BackgroundInterleukin 12 (IL-12) is a pivotal regulator of innate and adaptive immunity. We conducted a prospective open-label, phase II clinical trial of electroporated plasmid IL-12 in advanced melanoma patients (NCT01502293).
Patients and methodsPatients with stage III/IV melanoma were treated intratumorally with plasmid encoding IL-12 (tavokinogene telseplasmid; tavo), 0.5 mg/ml followed by electroporation (six pulses, 1500 V/cm) on days 1, 5, and 8 every 90 days in the main study and additional patients were treated in two alternative schedule exploration cohorts. Correlative analyses for programmed death-ligand 1 (PD-L1), flow cytometry to assess changes in immune cell subsets, and analysis of immune-related gene expression were carried out on pre- and post-treatment samples from study patients, as well as from additional patients treated during exploration of additional dosing schedules beyond the pre-specified protocol dosing schedule. Response was measured by study-specific criteria to maximize detection of latent and potentially transient immune responses in patients with multiple skin lesions and toxicities were graded by the Common Terminology Criteria for Adverse Events version 4.0 (CTCAE v4.0).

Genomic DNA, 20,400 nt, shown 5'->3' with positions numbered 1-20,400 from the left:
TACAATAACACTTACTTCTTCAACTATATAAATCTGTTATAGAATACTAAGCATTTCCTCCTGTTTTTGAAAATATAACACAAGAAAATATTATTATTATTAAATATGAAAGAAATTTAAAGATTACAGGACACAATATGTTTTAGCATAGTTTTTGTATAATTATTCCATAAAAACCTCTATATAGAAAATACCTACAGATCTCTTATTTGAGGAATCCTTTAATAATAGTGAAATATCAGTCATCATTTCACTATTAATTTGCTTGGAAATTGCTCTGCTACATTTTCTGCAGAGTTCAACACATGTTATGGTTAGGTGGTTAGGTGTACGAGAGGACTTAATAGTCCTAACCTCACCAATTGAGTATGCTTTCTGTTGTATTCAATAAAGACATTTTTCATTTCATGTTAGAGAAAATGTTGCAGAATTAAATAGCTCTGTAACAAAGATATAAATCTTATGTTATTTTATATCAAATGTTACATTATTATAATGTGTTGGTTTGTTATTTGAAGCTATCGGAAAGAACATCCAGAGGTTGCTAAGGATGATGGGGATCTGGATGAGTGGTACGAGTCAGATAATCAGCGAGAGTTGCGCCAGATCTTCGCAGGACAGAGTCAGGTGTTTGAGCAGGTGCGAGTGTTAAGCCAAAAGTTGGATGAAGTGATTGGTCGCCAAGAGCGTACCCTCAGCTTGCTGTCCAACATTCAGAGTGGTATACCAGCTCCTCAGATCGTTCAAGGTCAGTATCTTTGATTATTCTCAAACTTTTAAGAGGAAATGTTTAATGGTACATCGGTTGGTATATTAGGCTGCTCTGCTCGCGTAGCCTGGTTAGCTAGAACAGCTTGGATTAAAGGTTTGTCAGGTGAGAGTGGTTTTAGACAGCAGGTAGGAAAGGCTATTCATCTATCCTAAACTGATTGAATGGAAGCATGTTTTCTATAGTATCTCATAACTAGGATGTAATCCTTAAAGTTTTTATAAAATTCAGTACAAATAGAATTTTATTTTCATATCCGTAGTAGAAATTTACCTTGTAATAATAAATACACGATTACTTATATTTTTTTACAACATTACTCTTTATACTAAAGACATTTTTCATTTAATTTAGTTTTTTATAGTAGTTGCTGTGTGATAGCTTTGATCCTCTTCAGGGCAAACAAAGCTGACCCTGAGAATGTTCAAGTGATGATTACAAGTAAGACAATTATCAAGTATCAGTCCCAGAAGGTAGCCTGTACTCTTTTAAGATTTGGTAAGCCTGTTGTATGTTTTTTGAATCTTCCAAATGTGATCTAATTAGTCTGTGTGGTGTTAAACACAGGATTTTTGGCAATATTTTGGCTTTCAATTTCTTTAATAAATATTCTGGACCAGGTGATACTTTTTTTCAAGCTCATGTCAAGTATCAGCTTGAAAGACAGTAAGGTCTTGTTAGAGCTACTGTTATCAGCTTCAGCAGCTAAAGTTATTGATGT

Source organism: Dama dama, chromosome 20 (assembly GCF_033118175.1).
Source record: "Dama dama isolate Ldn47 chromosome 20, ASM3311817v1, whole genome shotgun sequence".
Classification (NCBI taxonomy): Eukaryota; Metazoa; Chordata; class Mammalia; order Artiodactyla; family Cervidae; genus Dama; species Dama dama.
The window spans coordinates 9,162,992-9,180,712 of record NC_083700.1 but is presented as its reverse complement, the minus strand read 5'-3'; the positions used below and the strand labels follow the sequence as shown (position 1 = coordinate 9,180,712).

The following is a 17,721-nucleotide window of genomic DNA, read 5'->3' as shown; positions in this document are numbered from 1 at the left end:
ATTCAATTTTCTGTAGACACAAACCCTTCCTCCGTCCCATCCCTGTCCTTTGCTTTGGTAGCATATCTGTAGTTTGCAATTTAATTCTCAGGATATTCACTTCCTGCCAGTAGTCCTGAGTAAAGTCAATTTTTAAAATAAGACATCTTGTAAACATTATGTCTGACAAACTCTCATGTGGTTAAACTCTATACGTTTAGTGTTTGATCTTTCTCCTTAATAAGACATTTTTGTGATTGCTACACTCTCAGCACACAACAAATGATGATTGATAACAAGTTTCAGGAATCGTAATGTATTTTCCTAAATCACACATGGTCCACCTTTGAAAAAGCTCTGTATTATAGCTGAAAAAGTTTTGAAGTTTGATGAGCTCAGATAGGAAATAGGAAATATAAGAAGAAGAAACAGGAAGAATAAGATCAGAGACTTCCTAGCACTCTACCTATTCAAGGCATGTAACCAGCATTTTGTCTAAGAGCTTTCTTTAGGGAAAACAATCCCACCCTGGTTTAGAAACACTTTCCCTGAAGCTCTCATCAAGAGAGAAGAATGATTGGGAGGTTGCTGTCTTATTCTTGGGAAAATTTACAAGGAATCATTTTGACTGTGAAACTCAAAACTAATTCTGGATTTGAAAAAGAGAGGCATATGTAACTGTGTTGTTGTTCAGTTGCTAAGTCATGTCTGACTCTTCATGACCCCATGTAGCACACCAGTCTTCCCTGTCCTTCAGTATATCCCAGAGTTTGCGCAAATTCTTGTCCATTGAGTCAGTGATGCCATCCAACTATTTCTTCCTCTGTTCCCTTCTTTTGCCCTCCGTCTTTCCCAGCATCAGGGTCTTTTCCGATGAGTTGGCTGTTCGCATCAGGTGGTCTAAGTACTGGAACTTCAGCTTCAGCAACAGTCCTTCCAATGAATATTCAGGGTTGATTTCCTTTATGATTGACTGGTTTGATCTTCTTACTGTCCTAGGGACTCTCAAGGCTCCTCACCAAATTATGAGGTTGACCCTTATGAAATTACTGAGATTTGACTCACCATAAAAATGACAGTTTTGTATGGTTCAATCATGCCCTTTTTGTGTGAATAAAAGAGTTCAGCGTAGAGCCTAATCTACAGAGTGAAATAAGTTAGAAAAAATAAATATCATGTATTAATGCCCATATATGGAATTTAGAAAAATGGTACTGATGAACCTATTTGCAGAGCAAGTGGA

ResultsThe objective overall response rate was 35.7% in the main study (29.8% in all cohorts), with a complete response rate of 17.9% (10.6% in all cohorts). The median progression-free survival in the main study was 3.7 months while the median overall survival was not reached at a median follow up of 29.7 months. A total of 46% of patients in all cohorts with uninjected lesions experienced regression of at least one of these lesions and 25% had a net regression of all untreated lesions. Transcriptomic and immunohistochemistry analysis showed that immune activation and co-stimulatory transcripts were up-regulated but there was also increased adaptive immune resistance.
ConclusionsIntratumoral Tavo was well tolerated and led to systemic immune responses in advanced melanoma patients. While tumor regression and increased immune infiltration were observed in treated as well as untreated/distal lesions, adaptive immune resistance limited the response.